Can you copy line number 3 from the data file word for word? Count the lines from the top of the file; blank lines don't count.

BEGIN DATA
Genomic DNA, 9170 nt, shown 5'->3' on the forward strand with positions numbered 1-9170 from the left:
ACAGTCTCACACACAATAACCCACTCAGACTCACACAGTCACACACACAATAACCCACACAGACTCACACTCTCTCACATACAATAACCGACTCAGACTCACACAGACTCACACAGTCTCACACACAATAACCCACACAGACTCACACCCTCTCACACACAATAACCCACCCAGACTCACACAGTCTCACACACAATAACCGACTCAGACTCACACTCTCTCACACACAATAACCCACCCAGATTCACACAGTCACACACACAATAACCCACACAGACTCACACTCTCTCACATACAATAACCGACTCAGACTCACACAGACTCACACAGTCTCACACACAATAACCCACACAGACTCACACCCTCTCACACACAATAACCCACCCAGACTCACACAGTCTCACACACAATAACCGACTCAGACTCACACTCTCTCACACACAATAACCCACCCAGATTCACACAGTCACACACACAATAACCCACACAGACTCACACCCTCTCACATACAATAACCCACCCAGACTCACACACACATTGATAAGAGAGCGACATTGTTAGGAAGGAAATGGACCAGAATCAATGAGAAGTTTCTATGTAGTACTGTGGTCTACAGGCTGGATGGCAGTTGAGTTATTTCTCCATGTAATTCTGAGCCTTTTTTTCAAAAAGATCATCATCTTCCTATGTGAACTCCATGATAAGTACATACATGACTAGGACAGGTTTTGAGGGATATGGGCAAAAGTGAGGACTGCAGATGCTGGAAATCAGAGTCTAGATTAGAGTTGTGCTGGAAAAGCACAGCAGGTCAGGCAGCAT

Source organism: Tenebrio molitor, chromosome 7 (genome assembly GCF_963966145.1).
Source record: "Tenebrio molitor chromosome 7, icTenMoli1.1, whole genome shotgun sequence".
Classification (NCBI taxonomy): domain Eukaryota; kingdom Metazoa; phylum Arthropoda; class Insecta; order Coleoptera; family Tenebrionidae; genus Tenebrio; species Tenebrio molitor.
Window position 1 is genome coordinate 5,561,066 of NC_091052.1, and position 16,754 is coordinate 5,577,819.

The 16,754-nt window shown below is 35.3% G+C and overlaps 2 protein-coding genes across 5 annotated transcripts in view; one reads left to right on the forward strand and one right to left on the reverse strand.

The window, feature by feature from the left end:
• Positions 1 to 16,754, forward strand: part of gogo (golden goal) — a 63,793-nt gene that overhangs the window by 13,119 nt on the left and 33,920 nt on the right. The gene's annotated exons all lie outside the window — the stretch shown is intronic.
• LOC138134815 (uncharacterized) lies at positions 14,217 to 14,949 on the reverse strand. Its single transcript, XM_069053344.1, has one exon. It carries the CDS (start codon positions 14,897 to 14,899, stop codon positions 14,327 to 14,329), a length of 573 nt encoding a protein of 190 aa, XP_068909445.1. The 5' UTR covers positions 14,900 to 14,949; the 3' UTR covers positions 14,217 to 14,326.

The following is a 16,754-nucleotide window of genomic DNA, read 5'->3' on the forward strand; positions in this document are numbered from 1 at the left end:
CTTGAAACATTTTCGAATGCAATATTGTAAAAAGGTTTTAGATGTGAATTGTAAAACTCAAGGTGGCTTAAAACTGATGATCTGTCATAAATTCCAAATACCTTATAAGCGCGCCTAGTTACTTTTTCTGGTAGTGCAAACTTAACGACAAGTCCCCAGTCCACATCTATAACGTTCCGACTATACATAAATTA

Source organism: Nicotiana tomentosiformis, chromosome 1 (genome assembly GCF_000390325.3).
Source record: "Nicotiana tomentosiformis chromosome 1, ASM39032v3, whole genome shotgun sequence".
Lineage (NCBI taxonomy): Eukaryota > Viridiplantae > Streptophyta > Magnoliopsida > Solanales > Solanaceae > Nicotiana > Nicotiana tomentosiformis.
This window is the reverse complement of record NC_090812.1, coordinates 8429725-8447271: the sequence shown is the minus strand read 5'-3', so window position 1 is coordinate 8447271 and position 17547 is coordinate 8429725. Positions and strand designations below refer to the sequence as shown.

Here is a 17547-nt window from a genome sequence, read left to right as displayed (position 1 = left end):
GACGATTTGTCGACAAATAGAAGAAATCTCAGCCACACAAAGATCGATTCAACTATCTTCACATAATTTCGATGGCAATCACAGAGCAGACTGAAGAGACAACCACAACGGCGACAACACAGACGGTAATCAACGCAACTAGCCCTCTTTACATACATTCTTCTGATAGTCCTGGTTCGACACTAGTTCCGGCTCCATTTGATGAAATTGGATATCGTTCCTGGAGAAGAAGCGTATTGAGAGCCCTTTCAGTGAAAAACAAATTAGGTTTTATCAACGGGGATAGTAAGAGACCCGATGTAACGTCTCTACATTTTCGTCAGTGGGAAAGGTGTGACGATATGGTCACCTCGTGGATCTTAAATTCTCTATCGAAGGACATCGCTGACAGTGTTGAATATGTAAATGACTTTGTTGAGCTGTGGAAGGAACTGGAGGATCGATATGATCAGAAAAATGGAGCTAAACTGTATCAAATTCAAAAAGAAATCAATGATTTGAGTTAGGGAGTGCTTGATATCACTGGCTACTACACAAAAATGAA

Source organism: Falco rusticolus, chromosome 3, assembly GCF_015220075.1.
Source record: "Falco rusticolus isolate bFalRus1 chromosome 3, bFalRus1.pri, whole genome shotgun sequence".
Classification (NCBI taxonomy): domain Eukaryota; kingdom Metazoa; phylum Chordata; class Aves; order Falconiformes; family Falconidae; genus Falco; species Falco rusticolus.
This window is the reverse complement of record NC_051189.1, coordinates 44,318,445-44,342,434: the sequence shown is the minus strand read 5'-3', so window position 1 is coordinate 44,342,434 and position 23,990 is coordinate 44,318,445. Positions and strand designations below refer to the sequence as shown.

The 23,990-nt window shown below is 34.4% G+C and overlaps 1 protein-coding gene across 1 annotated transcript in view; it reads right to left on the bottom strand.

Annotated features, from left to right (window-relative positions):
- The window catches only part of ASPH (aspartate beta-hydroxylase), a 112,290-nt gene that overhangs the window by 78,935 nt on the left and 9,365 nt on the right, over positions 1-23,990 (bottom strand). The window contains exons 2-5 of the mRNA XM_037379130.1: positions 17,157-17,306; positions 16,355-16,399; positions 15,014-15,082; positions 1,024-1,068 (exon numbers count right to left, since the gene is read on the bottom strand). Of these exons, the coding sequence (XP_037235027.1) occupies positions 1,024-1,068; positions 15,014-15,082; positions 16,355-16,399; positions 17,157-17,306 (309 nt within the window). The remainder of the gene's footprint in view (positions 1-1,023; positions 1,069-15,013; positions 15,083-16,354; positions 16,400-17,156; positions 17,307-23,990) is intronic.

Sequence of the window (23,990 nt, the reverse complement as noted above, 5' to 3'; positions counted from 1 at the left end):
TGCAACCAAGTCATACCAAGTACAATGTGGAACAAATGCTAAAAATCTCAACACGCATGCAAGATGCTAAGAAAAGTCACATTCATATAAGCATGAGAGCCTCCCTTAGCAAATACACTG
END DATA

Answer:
Source organism: Tenebrio molitor, chromosome 7 (genome assembly GCF_963966145.1).